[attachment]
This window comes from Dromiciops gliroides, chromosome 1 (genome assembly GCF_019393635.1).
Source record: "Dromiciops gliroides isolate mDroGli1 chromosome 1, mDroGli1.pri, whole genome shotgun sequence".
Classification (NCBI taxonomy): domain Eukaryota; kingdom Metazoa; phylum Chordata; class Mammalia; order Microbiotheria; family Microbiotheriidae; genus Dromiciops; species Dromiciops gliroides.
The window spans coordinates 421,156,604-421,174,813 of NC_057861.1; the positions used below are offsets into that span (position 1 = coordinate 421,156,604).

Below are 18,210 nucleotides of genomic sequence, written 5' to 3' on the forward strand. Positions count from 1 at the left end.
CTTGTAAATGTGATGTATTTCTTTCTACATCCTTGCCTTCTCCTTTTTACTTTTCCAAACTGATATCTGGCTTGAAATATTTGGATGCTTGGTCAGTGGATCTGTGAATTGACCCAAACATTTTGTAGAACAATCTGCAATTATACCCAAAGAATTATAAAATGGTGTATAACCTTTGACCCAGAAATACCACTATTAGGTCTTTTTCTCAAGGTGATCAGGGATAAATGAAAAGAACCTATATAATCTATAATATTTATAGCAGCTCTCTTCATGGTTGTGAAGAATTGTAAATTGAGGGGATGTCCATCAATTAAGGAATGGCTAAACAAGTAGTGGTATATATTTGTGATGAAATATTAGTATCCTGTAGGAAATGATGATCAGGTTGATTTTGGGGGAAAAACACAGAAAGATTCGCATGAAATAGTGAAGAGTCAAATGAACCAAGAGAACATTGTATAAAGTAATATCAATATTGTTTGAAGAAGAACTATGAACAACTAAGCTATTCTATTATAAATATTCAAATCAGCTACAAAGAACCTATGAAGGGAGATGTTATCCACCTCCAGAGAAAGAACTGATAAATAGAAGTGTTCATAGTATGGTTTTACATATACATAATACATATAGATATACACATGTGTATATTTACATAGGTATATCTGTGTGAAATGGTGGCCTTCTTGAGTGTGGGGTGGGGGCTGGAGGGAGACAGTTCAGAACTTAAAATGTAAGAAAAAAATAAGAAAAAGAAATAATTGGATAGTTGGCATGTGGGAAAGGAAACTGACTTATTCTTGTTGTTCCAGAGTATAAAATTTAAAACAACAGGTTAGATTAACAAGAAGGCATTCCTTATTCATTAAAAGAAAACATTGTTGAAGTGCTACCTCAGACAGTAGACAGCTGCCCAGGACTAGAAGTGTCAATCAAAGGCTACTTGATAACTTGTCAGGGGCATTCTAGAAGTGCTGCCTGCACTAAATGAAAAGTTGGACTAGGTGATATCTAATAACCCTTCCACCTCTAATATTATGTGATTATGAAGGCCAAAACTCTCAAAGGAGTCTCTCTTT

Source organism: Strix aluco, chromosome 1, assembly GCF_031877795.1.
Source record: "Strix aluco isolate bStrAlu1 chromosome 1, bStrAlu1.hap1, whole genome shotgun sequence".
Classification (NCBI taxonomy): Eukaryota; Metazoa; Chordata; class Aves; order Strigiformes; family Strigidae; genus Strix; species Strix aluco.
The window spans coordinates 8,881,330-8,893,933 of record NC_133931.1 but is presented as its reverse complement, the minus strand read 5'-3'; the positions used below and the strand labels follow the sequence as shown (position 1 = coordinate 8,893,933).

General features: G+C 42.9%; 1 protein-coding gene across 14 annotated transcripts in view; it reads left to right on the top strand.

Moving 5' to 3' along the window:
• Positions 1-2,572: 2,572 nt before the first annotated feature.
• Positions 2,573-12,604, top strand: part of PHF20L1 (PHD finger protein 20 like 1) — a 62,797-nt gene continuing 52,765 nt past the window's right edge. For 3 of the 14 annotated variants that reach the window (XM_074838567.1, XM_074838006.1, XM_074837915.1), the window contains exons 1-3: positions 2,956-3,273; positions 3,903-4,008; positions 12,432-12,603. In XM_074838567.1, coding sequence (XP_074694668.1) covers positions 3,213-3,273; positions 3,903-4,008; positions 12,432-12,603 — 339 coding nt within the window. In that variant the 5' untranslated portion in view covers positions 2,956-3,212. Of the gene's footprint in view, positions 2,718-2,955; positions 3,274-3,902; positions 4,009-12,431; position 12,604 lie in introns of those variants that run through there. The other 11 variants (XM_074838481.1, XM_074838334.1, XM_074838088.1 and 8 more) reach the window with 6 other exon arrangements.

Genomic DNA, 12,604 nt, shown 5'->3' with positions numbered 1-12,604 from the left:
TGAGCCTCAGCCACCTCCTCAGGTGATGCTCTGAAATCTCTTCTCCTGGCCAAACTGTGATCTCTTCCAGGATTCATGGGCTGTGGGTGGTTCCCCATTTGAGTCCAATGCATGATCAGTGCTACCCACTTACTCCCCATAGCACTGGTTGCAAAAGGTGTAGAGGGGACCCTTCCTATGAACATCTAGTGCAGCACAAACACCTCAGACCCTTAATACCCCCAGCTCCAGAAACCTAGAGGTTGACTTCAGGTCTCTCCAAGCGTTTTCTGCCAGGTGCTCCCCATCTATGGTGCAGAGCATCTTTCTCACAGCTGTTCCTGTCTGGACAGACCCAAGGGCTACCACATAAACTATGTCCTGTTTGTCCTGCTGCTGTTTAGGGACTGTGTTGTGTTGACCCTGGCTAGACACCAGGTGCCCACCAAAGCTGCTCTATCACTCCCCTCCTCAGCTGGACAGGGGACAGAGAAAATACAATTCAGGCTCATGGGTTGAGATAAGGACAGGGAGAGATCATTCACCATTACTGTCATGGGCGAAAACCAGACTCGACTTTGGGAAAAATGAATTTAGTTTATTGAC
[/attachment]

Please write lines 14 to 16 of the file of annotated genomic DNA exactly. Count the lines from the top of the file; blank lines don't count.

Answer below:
• Positions 2,573-12,604, top strand: part of PHF20L1 (PHD finger protein 20 like 1) — a 62,797-nt gene continuing 52,765 nt past the window's right edge. For 3 of the 14 annotated variants that reach the window (XM_074838567.1, XM_074838006.1, XM_074837915.1), the window contains exons 1-3: positions 2,956-3,273; positions 3,903-4,008; positions 12,432-12,603. In XM_074838567.1, coding sequence (XP_074694668.1) covers positions 3,213-3,273; positions 3,903-4,008; positions 12,432-12,603 — 339 coding nt within the window. In that variant the 5' untranslated portion in view covers positions 2,956-3,212. Of the gene's footprint in view, positions 2,718-2,955; positions 3,274-3,902; positions 4,009-12,431; position 12,604 lie in introns of those variants that run through there. The other 11 variants (XM_074838481.1, XM_074838334.1, XM_074838088.1 and 8 more) reach the window with 6 other exon arrangements.

Genomic DNA, 12,604 nt, shown 5'->3' with positions numbered 1-12,604 from the left:
TGAGCCTCAGCCACCTCCTCAGGTGATGCTCTGAAATCTCTTCTCCTGGCCAAACTGTGATCTCTTCCAGGATTCATGGGCTGTGGGTGGTTCCCCATTTGAGTCCAATGCATGATCAGTGCTACCCACTTACTCCCCATAGCACTGGTTGCAAAAGGTGTAGAGGGGACCCTTCCTATGAACATCTAGTGCAGCACAAACACCTCAGACCCTTAATACCCCCAGCTCCAGAAACCTAGAGGTTGACTTCAGGTCTCTCCAAGCGTTTTCTGCCAGGTGCTCCCCATCTATGGTGCAGAGCATCTTTCTCACAGCTGTTCCTGTCTGGACAGACCCAAGGGCTACCACATAAACTATGTCCTGTTTGTCCTGCTGCTGTTTAGGGACTGTGTTGTGTTGACCCTGGCTAGACACCAGGTGCCCACCAAAGCTGCTCTATCACTCCCCTCCTCAGCTGGACAGGGGACAGAGAAAATACAATTCAGGCTCATGGGTTGAGATAAGGACAGGGAGAGATCATTCACCATTACTGTCATGGGCGAAAACCAGACTCGACTTTGGGAAAAATGAATTTAGTTTATTGAC